Miriam Feder home


Report 24: C’est Formidable!

That’s what my new friend Sylvie—French—and I decided about the day at Baku National Park. Sylvie will spend 6 nights—a lot of Baku, perhaps. I only had a day trip—a 45 minute city bus ride to a boat where Sylvie, two Frenchmen and I became boat mates. Then the two of us took a lovely morning hike through an area where we hoped to see proboscis monkeys and pitcher plants (no dice) out to a beautiful beach. Just another beautiful tropical island but this one–a surprise. We swam—one last luxurious goodbye to the South China Sea and a fantastic third of a year in Asia.

Kuching was quite a nice stop. After flying in and getting settled at the Marco Polo guesthouse, I set out around 3 pm, map in hand, and walked through the old city to the oldest and most interesting places. Exploding-wet-face-hot again—no ocean breezes in this river town. But that’s what it is.

The old part of town–the original Chinese settlement–begins right by my guesthouse. I’ll miss the rest of the town, except for my meandering bus trip. Restaurants and food booths either proclaim “ Pork” or “ No Pork.” In this part of town, the pork wins (or or more clearly, the pigs definitely lost.)

I remember hearing about a water taxi behind the Hilton and head in that direction. I’m along a lovely riverfront and follow some ladies who look like Malaysian visitors, down a boat ramp. The women are here for a Othopaedics convention and have been told to go to the other side of the river to check out the cake shop. With no real agenda, a short boat ride sounds like a good distraction and I join them.

I enter the cake-trying zone and we mill about, putting cubes of cake in our mouths. Apparently Sarawak is known for multi-colored cakes. Each color supposedly has a different flavor, although I don’t find most of them flavorful. But the raisin cake is lovely. I go for a few more squares of this one—clearly not the favorite of most visitors—and decide I’ve had more than enough cake for quite awhile. I survey the Malay food stalls. I had wanted lunch before my cake foray. Now I’d have to think about coming back for dinner. Back across the river.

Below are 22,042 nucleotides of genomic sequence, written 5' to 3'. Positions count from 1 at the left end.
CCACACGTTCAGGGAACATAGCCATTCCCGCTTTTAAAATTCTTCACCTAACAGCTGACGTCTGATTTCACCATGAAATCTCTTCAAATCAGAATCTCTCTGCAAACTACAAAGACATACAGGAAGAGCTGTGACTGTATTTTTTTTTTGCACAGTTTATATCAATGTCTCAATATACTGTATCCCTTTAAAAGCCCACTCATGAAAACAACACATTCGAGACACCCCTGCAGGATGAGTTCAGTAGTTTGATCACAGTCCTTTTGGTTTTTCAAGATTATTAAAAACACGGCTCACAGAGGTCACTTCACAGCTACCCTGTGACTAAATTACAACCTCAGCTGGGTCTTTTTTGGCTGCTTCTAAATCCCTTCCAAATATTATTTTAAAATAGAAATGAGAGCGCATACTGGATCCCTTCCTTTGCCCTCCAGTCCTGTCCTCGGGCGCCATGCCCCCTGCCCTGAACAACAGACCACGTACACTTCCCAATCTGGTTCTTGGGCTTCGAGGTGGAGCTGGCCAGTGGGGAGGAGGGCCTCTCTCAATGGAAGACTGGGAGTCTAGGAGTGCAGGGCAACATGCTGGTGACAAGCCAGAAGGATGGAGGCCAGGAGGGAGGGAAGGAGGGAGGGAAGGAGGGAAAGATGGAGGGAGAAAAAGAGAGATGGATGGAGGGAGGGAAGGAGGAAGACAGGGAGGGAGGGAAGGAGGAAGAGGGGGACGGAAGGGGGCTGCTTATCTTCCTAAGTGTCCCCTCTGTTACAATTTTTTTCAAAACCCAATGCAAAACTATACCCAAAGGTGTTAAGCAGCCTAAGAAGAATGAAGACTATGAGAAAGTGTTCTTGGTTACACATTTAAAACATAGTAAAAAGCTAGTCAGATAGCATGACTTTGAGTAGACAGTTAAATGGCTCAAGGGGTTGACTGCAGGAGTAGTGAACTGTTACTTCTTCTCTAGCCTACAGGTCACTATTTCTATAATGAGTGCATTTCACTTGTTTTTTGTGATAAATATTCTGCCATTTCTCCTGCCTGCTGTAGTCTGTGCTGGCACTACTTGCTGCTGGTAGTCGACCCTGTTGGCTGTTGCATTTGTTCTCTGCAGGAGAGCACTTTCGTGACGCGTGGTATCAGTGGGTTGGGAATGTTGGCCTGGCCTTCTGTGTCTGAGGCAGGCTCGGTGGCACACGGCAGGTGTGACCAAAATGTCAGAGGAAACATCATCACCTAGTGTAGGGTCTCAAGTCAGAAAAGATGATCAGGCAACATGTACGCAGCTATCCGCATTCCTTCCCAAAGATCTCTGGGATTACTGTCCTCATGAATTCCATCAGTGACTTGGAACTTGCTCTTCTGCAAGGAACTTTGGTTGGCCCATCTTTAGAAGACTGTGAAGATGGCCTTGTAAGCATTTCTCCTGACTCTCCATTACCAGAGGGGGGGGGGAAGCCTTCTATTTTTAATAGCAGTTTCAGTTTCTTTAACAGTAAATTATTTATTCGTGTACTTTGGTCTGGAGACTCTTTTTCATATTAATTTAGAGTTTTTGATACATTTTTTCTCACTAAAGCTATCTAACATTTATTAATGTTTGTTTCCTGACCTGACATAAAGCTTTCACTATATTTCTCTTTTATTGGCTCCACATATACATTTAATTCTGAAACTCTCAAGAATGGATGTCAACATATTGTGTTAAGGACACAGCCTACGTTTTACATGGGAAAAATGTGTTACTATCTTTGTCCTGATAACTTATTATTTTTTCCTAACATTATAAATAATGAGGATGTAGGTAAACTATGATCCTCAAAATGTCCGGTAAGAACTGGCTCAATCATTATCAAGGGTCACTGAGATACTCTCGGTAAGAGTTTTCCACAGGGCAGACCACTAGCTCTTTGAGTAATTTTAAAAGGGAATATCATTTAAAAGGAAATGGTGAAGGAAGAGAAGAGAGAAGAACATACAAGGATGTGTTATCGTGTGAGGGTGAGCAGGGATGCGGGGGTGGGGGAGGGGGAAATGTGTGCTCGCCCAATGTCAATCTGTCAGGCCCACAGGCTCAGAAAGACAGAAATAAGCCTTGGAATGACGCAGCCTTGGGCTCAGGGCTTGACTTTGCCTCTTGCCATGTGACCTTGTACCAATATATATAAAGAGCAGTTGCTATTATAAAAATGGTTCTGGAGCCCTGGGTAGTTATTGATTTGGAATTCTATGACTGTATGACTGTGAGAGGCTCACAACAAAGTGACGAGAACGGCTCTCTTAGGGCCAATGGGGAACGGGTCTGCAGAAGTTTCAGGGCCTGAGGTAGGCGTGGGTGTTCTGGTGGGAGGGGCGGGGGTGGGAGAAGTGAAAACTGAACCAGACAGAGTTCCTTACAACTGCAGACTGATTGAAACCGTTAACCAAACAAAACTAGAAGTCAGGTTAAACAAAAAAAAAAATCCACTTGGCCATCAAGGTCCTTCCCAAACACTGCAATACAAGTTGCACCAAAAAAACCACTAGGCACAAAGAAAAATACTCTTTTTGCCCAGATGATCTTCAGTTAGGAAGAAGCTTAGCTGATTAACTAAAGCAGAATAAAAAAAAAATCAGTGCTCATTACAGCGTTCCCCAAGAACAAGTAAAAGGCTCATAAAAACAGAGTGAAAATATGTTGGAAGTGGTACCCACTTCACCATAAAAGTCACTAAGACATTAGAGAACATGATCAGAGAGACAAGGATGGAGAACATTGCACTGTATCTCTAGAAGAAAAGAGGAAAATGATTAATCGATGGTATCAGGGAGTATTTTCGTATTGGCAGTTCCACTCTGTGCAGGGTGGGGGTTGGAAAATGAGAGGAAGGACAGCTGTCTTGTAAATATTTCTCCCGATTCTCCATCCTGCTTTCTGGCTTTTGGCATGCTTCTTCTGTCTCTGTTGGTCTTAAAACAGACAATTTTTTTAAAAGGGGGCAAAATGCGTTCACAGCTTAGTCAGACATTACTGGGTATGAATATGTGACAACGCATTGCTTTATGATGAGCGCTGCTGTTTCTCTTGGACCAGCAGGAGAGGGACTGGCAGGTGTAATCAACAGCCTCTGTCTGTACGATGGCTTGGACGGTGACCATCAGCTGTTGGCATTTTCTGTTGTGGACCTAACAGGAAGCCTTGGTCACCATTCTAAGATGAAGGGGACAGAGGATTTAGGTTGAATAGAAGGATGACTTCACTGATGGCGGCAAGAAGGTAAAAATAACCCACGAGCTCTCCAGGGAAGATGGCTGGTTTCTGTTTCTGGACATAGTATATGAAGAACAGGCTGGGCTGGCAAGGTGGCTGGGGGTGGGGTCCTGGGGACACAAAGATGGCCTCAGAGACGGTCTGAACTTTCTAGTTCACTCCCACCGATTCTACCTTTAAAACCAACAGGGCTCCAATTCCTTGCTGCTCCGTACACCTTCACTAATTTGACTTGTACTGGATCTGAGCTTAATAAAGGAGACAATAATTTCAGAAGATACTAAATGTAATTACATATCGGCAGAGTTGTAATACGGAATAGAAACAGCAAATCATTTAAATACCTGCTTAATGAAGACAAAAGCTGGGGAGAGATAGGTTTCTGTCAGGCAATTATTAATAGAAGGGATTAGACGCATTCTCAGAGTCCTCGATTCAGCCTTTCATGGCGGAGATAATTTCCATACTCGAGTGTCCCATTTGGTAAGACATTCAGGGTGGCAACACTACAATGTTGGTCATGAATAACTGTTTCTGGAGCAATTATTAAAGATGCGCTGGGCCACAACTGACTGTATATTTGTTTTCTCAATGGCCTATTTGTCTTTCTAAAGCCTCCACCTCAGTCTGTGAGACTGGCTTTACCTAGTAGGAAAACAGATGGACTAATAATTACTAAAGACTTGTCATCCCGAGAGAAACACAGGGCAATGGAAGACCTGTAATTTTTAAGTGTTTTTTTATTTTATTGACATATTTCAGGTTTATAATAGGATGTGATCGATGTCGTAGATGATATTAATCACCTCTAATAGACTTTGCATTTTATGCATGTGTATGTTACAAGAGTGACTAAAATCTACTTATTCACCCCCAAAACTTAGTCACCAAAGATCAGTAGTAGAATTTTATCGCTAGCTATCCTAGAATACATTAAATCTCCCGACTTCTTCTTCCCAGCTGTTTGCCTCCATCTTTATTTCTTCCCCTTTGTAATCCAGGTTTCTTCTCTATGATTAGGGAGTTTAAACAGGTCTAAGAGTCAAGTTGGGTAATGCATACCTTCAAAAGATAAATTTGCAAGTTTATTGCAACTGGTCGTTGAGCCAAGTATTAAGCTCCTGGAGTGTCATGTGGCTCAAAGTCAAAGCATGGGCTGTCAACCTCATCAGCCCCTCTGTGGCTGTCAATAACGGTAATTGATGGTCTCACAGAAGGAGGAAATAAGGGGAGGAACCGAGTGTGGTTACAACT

The really old area is punctuated by a colonial Courthouse. It’s lovely and too hard to photograph. China street has the gold shops. India street is a pedestrian way filled with little shops. I find a handbag that will take up any slack, should I not be completely able to do with the “extra” bag that I intend to shed before my next flight. Apparenty, most of the Indian residents have left this area, but it’s fun and colorful.

I wander along the river and into a few shops. If I’m going to buy anything, this is the time and place. I stumble into a shop that has native masks and wood carvings. I haven’t thought about masks—once my passion—in so long. And now the itch returns. I find an Iban mask (one of the groups of indigenous tribal people in Sarawak) that has a good look—a rather surprised fellow– a good price and good pack-ability; my little Kuching prize.

Kuching also has a variety of large Rouse-type shopping malls. They’re ok for a dose of AC and quick inventory of the sorts of merchandise locals go for. They are mostly filled with groups of young women in the typical Malay headscarf.

I’m sent to Top Spot for dinner by a Security Officer who was quite adamant that that’s where I wanted to go. It turns out that it’s a seafood food court—common around here. I order a fish Thai style and meet the folks I’m sitting next to. They’re a couple from Holland and we spend a fairly long evening together, once the rain starts pouring down. Then after a couple of hours of too much delicious fresh food, discussion, and marveling at the volume of water that is falling out of the sky the buckets slow to a rather normal rainfall and we head off in our separate directions. I have about a mile walk, but with the interconnected overhangs, I’m pretty sheltered from the water and the refreshed air feels good.

Leg one of the return trip home takes me to Singapore, where I stash my bags and take the subway into town. After being rather turned off by the artificiality that is Singapore (they have built a Tiger Balm gardens-version of everything) I had a wonderful trip on the train back to the airport. I asked a young headscarfed woman who was part of a group of five, with at least three somewhat cumbersome bags and boxes between them, if they were going to the airport. When she answered yes, I asked to follow them, for the simple trip required at least three train changes. I loved being specially coached by the tall unscarfed girl with flashing dark eyes, who turned out to be only 7, that I had to make one more change before I would be there. At the end, we parted with handshaking and best wishes for good travel for me, a good sendoff for their uncle going to India and a lovely meeting. Singapore humanized and redeemed.

And of course Singapore does offer the most lovely airport bathrooms in the world, lots of clean running water, an hour long check in process (what happened with that?) and the ability to eat pretty decently for $8. At 1:40 I’ll be hurtling through the air towards Seoul—another amazing huge mega airport.